Getting more "flow" from your window manager

Working on a Thinkpad keyboard is pure bliss. The Trackpoint lets me point (and scroll!) without moving my wrists; within Emacs/screen, even it is superfluous. Being able to immediately act on one's intentions is an important factor in attaining a state of flow, and there is a huge psychological difference between being able to do something "now" and "wait, hang on for 500ms so I can reach the touchpad." When I'm really in the zone, I can actually notice my concentration dissipating if I need to reach for the arrow keys, or worse, the mouse or touchpad (this is hard to explain to people who don't use Emacs or Vim!).

But window managers are still awful

Yet, even if I'm using Emacs and/or a web browser 90% of the time, and even supposing they left nothing to be desired, there's another program I have to interact with near 100% of the time: the window manager.

It's a shame, but few of the usability lessons we learned over the years made it to any of the common window managers— Windows, Mac, or Metacity. The window manager acts an intermediary sitting between the user and every single app, but WM functions are often marginalized and too hard to activate. This is especially unfortunate, because now that huge monitors are commonplace, we actually need better WMs to help us effectively use that screen space— maximize and minimize alone don't cut it anymore! (Jeff Atwood pointed this out all the way back in 2007.)

How can we do better? Well, what does "better" even mean? Here are the assumptions I'm operating under, about what kinds of operations are easy or hard to perform:

  • "Reaching is hard": reaching touch-typeable keys is easier than reaching the function keys (F1 … F12), the arrow keys, or the numpad.
  • "Pointing is hard": typing a small number of keystrokes is easier than using the mouse (or any other pointing device).
  • "Fitts's law": pointing at a large target with the mouse (e.g. a window) is easier than pointing at a small target (e.g. an icon, menu, button, border, or title bar).

You may be able to see where the problems are. Windows and Metacity map a bunch of window management functions to far-away placed keys like Alt+F4 and Alt+F10. Mac OS has better bindings for some functions, but doesn't map Maximize at all by default, instead providing access via itty-bitty buttons on each window. On both Windows and Mac OS, the fastest way to move (or resize) a window is by dragging it by its title bar (or resize handle). It doesn't get any worse than that.

Dragging resize handles… seriously? Fitts's law, anyone? This is nonsense.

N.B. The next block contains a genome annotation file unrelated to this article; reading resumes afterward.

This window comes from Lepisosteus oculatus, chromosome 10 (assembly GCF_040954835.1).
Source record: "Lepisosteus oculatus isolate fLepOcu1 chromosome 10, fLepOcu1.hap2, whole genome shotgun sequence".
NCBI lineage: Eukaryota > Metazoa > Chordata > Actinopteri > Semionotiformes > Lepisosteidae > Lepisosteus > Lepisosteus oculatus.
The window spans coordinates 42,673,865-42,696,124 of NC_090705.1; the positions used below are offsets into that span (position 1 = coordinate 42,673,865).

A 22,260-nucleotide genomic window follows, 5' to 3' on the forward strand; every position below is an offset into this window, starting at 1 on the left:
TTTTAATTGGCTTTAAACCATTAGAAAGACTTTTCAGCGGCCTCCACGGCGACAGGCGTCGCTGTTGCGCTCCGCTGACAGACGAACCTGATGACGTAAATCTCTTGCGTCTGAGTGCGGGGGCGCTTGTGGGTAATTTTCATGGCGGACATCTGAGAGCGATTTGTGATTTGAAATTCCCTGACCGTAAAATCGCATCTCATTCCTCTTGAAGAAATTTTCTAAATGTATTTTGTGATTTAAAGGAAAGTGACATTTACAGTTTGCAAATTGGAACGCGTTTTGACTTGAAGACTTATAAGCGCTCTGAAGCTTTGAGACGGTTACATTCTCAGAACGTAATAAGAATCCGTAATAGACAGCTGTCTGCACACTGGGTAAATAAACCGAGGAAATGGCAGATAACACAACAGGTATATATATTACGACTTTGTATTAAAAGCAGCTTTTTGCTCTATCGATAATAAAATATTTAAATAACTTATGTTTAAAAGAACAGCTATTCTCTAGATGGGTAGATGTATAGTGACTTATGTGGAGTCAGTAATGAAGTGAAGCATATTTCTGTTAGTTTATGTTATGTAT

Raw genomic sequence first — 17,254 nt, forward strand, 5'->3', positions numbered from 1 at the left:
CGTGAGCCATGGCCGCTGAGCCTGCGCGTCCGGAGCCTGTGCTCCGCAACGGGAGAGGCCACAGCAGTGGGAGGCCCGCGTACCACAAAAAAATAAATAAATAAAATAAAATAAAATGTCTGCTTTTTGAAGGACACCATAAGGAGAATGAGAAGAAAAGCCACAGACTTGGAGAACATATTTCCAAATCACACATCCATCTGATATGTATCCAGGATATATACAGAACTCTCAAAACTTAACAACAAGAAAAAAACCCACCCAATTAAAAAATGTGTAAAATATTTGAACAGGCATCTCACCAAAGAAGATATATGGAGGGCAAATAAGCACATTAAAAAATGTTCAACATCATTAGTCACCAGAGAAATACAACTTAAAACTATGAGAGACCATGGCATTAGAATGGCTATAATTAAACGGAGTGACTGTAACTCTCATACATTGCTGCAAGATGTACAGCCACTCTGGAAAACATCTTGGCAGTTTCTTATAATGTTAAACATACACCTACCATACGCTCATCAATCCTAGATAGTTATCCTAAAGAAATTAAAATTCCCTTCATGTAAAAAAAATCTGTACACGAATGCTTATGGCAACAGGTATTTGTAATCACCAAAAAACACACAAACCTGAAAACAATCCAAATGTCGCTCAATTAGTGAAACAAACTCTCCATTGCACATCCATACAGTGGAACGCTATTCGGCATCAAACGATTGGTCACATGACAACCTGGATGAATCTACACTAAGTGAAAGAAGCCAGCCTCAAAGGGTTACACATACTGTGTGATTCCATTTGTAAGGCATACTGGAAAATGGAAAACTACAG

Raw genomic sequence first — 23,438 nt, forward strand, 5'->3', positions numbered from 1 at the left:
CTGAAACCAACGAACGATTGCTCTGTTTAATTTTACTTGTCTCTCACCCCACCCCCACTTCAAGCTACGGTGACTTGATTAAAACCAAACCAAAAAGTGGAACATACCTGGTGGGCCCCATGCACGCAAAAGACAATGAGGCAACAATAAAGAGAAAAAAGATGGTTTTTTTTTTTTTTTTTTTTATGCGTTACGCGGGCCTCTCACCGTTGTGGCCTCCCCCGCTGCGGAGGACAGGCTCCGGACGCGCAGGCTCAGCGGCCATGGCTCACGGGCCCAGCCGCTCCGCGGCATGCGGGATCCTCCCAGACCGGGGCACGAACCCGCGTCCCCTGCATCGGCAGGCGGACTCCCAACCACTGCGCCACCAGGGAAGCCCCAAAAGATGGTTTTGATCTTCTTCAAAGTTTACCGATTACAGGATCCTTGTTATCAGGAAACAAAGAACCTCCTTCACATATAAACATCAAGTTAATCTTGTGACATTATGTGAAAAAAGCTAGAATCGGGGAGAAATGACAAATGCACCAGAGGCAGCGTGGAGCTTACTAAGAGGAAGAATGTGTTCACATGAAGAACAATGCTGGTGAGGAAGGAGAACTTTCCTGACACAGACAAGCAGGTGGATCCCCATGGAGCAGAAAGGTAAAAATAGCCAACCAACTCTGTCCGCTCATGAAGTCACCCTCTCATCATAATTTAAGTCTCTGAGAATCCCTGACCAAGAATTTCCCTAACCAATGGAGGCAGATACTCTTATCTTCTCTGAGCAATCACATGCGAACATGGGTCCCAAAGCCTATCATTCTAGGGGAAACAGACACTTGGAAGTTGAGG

This is the main reason that I can only use Windows or Mac OS for about 30 seconds before my blood pressure starts to go up. They are not usable. Having to fish around with the pointer every time you want to do something is also a great way to develop RSI.

Building a better WM

I've played around with a few scattered ideas with the goal of making a better WM for myself. I've implemented these in my Openbox config, although any reasonably configurable WM will do.

But, I would like to stress here, the details are unimportant. If you can find the parts of your workflow that are unnecessarily slow, and eliminate them, more power to you.

1. Manage windows and workspaces with shortcuts that don't require function keys or arrow keys. For example, Alt+F10 (maximize a window) and Ctrl+Alt+LeftArrow (switch workspaces) are out. In my setup they are replaced by Win+1 and Win+j, respectively.

2. Move and resize windows with alt-dragging (actually, Win-key dragging). When you want to move or resize the window, the entire window is your drag target. No need to aim for the title bar, or the resize handle, or the window border. Fitts's law, suckers.

To move windows: point at the window, hold down Win, and drag with the left mouse button. To resize windows: point at the window anywhere near the corner you want to move, hold down Win, and drag with the right mouse button.

Kudos to Metacity (and most other X WMs) for shipping with something similar by default.

3. Arrange windows using the keyboard.

It took me the longest time to realize that this was something that would actually be useful.

Most people only have a couple of common ways they like to arrange windows on the screen— for example, one window filling the entire screen, or two half-width windows side by side. What this means is that in the common case, you are really not asking for windows to be placed at specific pixel positions on your screen. Hence, the mouse isn't actually needed.

I use a couple of different window management "idioms," which are probably best illustrated by example:

  • Win+s i j k RET, for example expands the current window until it meets the nearest edge to the north, west, and south. Before and after:

    Win+s activates window-expanding and i, j, k, and l indicate north, west, south, and east, respectively.

  • Win+s Win+s means "expand the current window as much as possible without covering anything else," which seems like a common thing to want. Before and after:

    Openbox's smart window placement policy attempts to place a second window within the space left by the first one. So a quick Win+s Win+s makes a second window neatly fill up all the space left unused by the first one!

    For more complex arrangements, it's very fast to drag a window to an approximate location (see alt-dragging, above), then use Win+s Win+s to make it neatly fill the available space.

  • Win+w is analagous to Win+s except that it moves a window to the nearest edge to the north/west/south/east instead of resizing it.

An alternative strategy is to bind keys to move windows to a small number of fixed "slots," such as the two halves of a screen. Jeff Atwood mentions this strategy and its implementation in WinSplit Revolution.

4. Configure single-key shortcuts for launching common apps. For example, Win+b for a web browser. Not always a window-manager responsibility, but it can really streamline one's work.